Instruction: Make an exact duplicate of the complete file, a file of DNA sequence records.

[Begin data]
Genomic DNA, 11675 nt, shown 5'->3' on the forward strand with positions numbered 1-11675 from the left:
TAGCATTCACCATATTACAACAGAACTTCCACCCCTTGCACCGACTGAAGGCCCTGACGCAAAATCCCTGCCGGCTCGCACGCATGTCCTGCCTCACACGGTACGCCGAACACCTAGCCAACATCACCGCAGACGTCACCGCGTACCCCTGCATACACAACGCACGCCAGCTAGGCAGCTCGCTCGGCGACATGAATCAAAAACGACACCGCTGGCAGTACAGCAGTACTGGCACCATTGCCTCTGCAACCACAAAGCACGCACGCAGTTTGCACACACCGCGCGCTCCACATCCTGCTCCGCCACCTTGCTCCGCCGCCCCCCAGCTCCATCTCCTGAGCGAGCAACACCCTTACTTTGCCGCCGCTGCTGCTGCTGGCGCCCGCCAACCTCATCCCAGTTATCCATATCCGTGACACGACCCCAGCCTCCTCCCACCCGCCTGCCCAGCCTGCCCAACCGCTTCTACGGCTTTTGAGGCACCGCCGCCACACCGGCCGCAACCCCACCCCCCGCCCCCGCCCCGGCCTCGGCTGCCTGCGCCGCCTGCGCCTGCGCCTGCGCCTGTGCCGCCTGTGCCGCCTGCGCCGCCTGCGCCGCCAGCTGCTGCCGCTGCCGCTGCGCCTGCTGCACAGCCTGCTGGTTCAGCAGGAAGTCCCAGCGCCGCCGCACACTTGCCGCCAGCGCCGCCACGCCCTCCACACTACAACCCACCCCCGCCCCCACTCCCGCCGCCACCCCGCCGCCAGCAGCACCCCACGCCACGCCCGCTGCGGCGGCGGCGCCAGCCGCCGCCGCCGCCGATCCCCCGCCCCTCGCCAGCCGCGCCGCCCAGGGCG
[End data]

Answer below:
Genomic DNA, 11675 nt, shown 5'->3' on the forward strand with positions numbered 1-11675 from the left:
TAGCATTCACCATATTACAACAGAACTTCCACCCCTTGCACCGACTGAAGGCCCTGACGCAAAATCCCTGCCGGCTCGCACGCATGTCCTGCCTCACACGGTACGCCGAACACCTAGCCAACATCACCGCAGACGTCACCGCGTACCCCTGCATACACAACGCACGCCAGCTAGGCAGCTCGCTCGGCGACATGAATCAAAAACGACACCGCTGGCAGTACAGCAGTACTGGCACCATTGCCTCTGCAACCACAAAGCACGCACGCAGTTTGCACACACCGCGCGCTCCACATCCTGCTCCGCCACCTTGCTCCGCCGCCCCCCAGCTCCATCTCCTGAGCGAGCAACACCCTTACTTTGCCGCCGCTGCTGCTGCTGGCGCCCGCCAACCTCATCCCAGTTATCCATATCCGTGACACGACCCCAGCCTCCTCCCACCCGCCTGCCCAGCCTGCCCAACCGCTTCTACGGCTTTTGAGGCACCGCCGCCACACCGGCCGCAACCCCACCCCCCGCCCCCGCCCCGGCCTCGGCTGCCTGCGCCGCCTGCGCCTGCGCCTGCGCCTGTGCCGCCTGTGCCGCCTGCGCCGCCTGCGCCGCCAGCTGCTGCCGCTGCCGCTGCGCCTGCTGCACAGCCTGCTGGTTCAGCAGGAAGTCCCAGCGCCGCCGCACACTTGCCGCCAGCGCCGCCACGCCCTCCACACTACAACCCACCCCCGCCCCCACTCCCGCCGCCACCCCGCCGCCAGCAGCACCCCACGCCACGCCCGCTGCGGCGGCGGCGCCAGCCGCCGCCGCCGCCGATCCCCCGCCCCTCGCCAGCCGCGCCGCCCAGGGCG